++++  x  y   ++++  0  0  1  ++++  0  1  0  ++++  1  0  0  ++++  1  1  1  ++++
then tt
has the formal representation as
(["x","y"],Nothing,[([False,False],True),([False,True],False),([True,False],False),([True,True],True)])
The optional formula Maybe (PropForm String)
is Nothing
in this case, and this makes it a plain table.
But it is common and often convenient to write the formula that represents this table in the head row as well.
Such a truth table is e.g. given by
(["x","y"],Just (EJ [A "x",A "y"]),[([False,False],True),([False,True],False),([True,False],False),([True,True],True)])
And when we display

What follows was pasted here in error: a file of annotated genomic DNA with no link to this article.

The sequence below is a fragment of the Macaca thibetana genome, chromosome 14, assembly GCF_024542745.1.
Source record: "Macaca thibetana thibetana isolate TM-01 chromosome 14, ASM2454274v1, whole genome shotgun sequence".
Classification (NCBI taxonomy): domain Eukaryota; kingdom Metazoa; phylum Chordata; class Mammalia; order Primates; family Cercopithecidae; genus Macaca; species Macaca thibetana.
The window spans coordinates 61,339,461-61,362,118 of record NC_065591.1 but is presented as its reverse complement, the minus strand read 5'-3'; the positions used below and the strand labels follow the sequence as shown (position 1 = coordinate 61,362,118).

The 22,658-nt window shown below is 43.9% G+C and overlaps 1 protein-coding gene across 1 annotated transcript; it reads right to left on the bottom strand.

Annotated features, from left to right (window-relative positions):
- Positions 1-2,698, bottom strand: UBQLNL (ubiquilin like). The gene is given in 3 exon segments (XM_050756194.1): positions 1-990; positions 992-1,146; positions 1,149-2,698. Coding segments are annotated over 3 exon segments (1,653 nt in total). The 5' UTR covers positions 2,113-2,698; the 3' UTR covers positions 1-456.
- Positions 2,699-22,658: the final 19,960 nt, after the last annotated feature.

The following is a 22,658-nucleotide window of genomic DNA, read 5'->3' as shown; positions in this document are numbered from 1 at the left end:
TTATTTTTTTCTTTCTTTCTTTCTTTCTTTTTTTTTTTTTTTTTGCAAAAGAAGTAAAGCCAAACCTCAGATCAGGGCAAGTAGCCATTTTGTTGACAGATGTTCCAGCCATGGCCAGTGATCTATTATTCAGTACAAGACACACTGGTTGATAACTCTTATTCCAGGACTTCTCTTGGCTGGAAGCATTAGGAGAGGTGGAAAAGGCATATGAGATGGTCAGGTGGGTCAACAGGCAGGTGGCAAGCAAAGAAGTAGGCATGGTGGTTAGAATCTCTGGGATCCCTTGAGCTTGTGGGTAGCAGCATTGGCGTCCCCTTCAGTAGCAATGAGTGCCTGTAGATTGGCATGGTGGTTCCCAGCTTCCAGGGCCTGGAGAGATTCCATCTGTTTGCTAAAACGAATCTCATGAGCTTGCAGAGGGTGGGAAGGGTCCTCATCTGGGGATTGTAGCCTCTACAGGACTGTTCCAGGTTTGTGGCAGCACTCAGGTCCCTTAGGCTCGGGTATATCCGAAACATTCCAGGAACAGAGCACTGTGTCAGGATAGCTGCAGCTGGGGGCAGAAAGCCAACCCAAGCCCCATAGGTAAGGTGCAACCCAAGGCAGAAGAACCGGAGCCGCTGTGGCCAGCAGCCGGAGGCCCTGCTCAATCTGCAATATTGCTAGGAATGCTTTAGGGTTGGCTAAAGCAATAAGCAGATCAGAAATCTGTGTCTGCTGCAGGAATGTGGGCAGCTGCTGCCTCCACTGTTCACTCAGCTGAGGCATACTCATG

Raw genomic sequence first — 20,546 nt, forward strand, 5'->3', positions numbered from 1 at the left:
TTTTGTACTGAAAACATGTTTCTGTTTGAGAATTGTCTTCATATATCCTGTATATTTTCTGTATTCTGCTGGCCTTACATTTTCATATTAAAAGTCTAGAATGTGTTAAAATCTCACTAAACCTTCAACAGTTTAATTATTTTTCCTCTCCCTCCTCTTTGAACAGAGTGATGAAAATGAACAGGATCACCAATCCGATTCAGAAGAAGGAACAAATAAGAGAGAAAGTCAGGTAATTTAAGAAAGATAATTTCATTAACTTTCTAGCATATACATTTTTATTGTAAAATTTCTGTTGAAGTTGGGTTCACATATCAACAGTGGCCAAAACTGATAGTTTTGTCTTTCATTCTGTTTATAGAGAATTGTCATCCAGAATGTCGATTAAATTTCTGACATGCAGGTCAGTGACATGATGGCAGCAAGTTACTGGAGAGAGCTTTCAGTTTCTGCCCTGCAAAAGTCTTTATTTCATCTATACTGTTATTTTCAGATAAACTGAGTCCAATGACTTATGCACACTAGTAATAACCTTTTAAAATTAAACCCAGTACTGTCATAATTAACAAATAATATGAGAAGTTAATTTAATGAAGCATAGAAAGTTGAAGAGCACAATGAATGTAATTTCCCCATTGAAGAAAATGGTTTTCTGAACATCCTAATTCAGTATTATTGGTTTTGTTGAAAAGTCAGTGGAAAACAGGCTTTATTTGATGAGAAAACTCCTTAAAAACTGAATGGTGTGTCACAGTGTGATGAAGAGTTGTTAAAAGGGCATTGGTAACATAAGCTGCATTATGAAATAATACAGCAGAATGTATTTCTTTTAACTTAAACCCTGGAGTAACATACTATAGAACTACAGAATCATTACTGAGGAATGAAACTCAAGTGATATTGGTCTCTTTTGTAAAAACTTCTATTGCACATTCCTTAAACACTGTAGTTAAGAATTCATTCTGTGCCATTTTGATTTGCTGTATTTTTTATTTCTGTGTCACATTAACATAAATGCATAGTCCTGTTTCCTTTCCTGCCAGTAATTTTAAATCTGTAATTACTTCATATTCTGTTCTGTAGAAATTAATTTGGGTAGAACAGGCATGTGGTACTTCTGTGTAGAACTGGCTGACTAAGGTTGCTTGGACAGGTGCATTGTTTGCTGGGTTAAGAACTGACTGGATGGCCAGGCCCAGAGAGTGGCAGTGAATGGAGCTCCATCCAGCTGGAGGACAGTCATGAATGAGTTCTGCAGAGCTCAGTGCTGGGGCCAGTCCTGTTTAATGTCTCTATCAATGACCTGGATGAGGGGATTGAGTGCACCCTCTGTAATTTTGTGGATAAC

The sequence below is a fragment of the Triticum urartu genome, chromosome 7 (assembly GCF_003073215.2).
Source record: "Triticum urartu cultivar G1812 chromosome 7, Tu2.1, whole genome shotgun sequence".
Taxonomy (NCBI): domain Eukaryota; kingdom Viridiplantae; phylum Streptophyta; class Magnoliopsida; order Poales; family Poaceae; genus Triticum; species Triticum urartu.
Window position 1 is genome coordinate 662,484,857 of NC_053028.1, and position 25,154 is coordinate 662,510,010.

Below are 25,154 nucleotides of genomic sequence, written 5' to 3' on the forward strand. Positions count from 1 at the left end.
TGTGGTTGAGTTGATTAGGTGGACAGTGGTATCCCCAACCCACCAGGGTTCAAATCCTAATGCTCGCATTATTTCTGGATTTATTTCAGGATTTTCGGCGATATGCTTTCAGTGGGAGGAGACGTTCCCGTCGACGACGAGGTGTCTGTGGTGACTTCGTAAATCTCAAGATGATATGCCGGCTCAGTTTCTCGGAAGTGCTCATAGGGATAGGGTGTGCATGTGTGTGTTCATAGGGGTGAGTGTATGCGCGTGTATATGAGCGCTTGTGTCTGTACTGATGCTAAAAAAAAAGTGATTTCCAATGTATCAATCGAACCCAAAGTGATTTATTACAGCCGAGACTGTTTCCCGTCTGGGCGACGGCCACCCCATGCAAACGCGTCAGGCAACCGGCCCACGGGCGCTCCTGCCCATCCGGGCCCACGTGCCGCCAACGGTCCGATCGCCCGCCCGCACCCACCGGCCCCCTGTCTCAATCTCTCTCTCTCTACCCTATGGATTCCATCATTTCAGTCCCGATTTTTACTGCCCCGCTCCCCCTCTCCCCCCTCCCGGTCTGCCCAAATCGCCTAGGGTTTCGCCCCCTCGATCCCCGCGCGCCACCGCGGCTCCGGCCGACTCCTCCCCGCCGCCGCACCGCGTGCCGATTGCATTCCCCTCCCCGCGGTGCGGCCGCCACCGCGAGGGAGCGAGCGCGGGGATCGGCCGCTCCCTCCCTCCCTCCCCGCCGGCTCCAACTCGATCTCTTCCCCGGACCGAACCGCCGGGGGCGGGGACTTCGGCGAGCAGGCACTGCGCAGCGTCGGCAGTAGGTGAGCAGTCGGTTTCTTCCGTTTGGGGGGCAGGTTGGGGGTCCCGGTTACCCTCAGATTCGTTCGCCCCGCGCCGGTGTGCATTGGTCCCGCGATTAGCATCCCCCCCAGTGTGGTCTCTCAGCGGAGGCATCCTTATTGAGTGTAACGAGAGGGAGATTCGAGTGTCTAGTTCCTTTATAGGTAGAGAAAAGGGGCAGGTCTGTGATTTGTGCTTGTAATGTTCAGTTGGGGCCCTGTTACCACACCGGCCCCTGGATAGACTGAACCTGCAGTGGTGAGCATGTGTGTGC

it, we obtain
++++  x  y  [x <> y]  ++++  0  0  1  ++++  0  1  0  ++++  1  0  0  ++++  1  1  1  ++++
correctTruthTable :: Ord a => ([a], Maybe (PropForm a), [([Bool], Bool)]) > TruthTable aSource
checks if the given argument makes indeed a proper truth table. If so, the argument is returned unaltered. Otherwise, an according error message is returned.
truthTable :: Ord a => PropForm a > TruthTable aSource
returns the truth table of the given formula, with the formula itself included in the header. For example,
> truthTable (EJ [A "abc", F]) (["abc"],Just (EJ [A "abc",F]),[([False],True),([True],False)]) > display it +++  abc  [abc <> false]  +++  0  1  +++  1  0  +++
plainTruthTable :: Ord a => PropForm a > TruthTable aSource
as truthTable
, but this time without the formula included. For the same example, this is
> plainTruthTable (EJ [A "abc", F]) (["abc"],Nothing,[([False],True),([True],False)]) > display it +++  abc   +++  0  1  +++  1  0  +++
truthTableBy :: Ord a => PropForm a > [a] > (Valuator a > Bool) > TruthTable aSource